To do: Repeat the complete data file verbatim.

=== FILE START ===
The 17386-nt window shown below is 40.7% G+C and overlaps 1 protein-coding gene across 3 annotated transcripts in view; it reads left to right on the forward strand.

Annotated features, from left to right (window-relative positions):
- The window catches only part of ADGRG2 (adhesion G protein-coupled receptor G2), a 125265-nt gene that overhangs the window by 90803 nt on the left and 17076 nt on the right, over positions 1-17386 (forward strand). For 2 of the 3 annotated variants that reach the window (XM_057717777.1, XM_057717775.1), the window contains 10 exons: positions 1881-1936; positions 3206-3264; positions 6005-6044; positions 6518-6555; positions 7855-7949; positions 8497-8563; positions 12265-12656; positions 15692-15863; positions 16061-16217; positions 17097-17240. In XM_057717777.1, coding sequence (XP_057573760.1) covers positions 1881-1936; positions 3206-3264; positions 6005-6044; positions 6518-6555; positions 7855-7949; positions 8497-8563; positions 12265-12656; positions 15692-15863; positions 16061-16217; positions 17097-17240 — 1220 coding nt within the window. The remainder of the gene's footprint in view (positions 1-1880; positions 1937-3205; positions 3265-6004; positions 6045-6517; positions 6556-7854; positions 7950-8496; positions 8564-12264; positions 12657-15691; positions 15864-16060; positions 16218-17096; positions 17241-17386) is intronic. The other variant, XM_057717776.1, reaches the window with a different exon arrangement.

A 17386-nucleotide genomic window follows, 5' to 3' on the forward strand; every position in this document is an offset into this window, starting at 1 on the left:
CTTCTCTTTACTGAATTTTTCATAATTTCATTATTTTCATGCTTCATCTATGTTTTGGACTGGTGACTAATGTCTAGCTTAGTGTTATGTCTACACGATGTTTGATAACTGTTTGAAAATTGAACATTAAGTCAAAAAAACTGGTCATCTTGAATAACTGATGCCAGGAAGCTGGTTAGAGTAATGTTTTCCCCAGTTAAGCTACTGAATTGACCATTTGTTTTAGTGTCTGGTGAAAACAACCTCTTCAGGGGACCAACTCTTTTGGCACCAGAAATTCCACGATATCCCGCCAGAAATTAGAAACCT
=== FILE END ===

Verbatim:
The 17386-nt window shown below is 40.7% G+C and overlaps 1 protein-coding gene across 3 annotated transcripts in view; it reads left to right on the forward strand.

Annotated features, from left to right (window-relative positions):
- The window catches only part of ADGRG2 (adhesion G protein-coupled receptor G2), a 125265-nt gene that overhangs the window by 90803 nt on the left and 17076 nt on the right, over positions 1-17386 (forward strand). For 2 of the 3 annotated variants that reach the window (XM_057717777.1, XM_057717775.1), the window contains 10 exons: positions 1881-1936; positions 3206-3264; positions 6005-6044; positions 6518-6555; positions 7855-7949; positions 8497-8563; positions 12265-12656; positions 15692-15863; positions 16061-16217; positions 17097-17240. In XM_057717777.1, coding sequence (XP_057573760.1) covers positions 1881-1936; positions 3206-3264; positions 6005-6044; positions 6518-6555; positions 7855-7949; positions 8497-8563; positions 12265-12656; positions 15692-15863; positions 16061-16217; positions 17097-17240 — 1220 coding nt within the window. The remainder of the gene's footprint in view (positions 1-1880; positions 1937-3205; positions 3265-6004; positions 6045-6517; positions 6556-7854; positions 7950-8496; positions 8564-12264; positions 12657-15691; positions 15864-16060; positions 16218-17096; positions 17241-17386) is intronic. The other variant, XM_057717776.1, reaches the window with a different exon arrangement.

A 17386-nucleotide genomic window follows, 5' to 3' on the forward strand; every position in this document is an offset into this window, starting at 1 on the left:
CTTCTCTTTACTGAATTTTTCATAATTTCATTATTTTCATGCTTCATCTATGTTTTGGACTGGTGACTAATGTCTAGCTTAGTGTTATGTCTACACGATGTTTGATAACTGTTTGAAAATTGAACATTAAGTCAAAAAAACTGGTCATCTTGAATAACTGATGCCAGGAAGCTGGTTAGAGTAATGTTTTCCCCAGTTAAGCTACTGAATTGACCATTTGTTTTAGTGTCTGGTGAAAACAACCTCTTCAGGGGACCAACTCTTTTGGCACCAGAAATTCCACGATATCCCGCCAGAAATTAGAAACCT